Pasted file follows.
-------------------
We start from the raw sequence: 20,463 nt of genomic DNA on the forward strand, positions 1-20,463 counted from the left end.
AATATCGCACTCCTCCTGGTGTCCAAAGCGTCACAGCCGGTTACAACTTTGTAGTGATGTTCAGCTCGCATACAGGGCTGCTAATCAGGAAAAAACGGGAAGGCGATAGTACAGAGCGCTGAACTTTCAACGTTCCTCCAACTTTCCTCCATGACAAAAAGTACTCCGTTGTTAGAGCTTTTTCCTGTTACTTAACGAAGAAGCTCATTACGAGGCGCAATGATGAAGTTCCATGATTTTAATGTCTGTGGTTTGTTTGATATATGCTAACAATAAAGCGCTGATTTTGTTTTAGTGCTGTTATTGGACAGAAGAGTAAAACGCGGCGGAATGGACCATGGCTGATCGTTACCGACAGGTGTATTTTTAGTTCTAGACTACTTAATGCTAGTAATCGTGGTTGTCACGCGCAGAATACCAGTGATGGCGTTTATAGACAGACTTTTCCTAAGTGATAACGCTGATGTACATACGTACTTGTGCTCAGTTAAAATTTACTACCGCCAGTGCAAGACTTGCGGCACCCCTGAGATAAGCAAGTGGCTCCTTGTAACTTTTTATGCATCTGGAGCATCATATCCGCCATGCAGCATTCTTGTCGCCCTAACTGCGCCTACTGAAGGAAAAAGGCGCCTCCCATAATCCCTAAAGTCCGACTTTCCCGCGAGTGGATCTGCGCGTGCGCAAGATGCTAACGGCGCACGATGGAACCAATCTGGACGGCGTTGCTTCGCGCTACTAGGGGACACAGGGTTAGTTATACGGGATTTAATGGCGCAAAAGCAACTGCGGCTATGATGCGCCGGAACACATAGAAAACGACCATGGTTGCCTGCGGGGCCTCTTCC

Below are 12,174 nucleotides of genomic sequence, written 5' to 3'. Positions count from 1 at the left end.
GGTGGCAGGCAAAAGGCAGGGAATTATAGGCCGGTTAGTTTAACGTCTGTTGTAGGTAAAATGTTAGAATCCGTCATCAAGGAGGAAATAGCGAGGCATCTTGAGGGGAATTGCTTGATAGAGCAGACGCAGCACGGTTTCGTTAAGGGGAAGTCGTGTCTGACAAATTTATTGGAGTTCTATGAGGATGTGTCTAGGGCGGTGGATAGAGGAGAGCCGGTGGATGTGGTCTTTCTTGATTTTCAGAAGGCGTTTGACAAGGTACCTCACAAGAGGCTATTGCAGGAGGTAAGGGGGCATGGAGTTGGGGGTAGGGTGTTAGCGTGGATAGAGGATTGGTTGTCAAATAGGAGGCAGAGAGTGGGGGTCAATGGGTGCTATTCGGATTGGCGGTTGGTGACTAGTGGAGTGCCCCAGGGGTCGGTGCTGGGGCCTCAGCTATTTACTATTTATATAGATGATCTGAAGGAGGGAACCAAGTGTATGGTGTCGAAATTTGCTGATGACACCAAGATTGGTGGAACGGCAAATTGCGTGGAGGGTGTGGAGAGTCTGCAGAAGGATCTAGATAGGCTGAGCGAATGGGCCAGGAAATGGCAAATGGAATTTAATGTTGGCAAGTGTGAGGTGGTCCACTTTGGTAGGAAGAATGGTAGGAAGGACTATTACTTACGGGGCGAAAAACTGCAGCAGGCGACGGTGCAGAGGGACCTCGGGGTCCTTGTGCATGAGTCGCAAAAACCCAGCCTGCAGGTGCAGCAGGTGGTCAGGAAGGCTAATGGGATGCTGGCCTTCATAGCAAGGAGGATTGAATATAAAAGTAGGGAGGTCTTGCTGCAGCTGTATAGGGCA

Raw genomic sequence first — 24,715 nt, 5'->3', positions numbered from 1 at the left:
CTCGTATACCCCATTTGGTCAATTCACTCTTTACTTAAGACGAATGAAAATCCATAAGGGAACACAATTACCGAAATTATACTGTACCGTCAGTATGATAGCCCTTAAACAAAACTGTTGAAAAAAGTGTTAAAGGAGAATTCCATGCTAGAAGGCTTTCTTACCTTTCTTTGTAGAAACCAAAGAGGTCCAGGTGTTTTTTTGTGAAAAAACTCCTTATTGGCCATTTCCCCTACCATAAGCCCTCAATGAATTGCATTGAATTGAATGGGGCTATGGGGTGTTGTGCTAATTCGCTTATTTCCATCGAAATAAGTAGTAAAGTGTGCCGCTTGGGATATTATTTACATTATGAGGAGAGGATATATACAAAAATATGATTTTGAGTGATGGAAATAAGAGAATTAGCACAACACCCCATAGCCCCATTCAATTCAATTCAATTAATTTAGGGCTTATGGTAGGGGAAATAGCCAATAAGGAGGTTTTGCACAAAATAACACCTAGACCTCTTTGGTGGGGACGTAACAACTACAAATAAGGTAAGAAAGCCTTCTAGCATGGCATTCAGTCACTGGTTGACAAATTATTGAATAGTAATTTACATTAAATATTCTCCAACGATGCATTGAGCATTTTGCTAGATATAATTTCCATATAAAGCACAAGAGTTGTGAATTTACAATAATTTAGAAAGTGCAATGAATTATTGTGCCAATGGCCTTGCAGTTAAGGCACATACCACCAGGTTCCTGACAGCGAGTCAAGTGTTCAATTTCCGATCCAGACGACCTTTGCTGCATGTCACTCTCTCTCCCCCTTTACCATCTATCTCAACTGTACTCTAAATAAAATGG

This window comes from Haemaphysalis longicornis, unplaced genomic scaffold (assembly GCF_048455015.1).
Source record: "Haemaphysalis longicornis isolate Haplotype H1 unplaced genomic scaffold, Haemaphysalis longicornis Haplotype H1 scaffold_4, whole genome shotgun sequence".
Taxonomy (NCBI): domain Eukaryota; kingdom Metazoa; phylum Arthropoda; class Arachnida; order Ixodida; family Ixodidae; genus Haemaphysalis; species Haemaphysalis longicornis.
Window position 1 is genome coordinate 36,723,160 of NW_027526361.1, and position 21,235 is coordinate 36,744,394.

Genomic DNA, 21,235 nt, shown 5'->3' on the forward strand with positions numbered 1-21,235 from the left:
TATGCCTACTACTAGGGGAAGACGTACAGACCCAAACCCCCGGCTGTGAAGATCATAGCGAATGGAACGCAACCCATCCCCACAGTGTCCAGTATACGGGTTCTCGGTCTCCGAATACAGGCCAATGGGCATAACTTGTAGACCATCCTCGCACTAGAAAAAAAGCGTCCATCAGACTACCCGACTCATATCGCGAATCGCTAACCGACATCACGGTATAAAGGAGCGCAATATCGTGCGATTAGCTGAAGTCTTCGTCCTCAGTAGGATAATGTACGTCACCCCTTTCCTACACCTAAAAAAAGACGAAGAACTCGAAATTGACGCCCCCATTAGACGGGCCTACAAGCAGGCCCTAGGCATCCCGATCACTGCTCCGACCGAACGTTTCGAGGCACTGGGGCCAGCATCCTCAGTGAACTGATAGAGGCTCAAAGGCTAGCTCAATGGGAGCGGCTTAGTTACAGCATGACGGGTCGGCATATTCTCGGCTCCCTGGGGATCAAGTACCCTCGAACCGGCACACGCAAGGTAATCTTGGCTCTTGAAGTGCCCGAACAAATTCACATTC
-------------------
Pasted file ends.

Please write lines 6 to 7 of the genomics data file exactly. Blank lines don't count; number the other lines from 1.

CTCGTATACCCCATTTGGTCAATTCACTCTTTACTTAAGACGAATGAAAATCCATAAGGGAACACAATTACCGAAATTATACTGTACCGTCAGTATGATAGCCCTTAAACAAAACTGTTGAAAAAAGTGTTAAAGGAGAATTCCATGCTAGAAGGCTTTCTTACCTTTCTTTGTAGAAACCAAAGAGGTCCAGGTGTTTTTTTGTGAAAAAACTCCTTATTGGCCATTTCCCCTACCATAAGCCCTCAATGAATTGCATTGAATTGAATGGGGCTATGGGGTGTTGTGCTAATTCGCTTATTTCCATCGAAATAAGTAGTAAAGTGTGCCGCTTGGGATATTATTTACATTATGAGGAGAGGATATATACAAAAATATGATTTTGAGTGATGGAAATAAGAGAATTAGCACAACACCCCATAGCCCCATTCAATTCAATTCAATTAATTTAGGGCTTATGGTAGGGGAAATAGCCAATAAGGAGGTTTTGCACAAAATAACACCTAGACCTCTTTGGTGGGGACGTAACAACTACAAATAAGGTAAGAAAGCCTTCTAGCATGGCATTCAGTCACTGGTTGACAAATTATTGAATAGTAATTTACATTAAATATTCTCCAACGATGCATTGAGCATTTTGCTAGATATAATTTCCATATAAAGCACAAGAGTTGTGAATTTACAATAATTTAGAAAGTGCAATGAATTATTGTGCCAATGGCCTTGCAGTTAAGGCACATACCACCAGGTTCCTGACAGCGAGTCAAGTGTTCAATTTCCGATCCAGACGACCTTTGCTGCATGTCACTCTCTCTCCCCCTTTACCATCTATCTCAACTGTACTCTAAATAAAATGG

This window comes from Haemaphysalis longicornis, unplaced genomic scaffold (assembly GCF_048455015.1).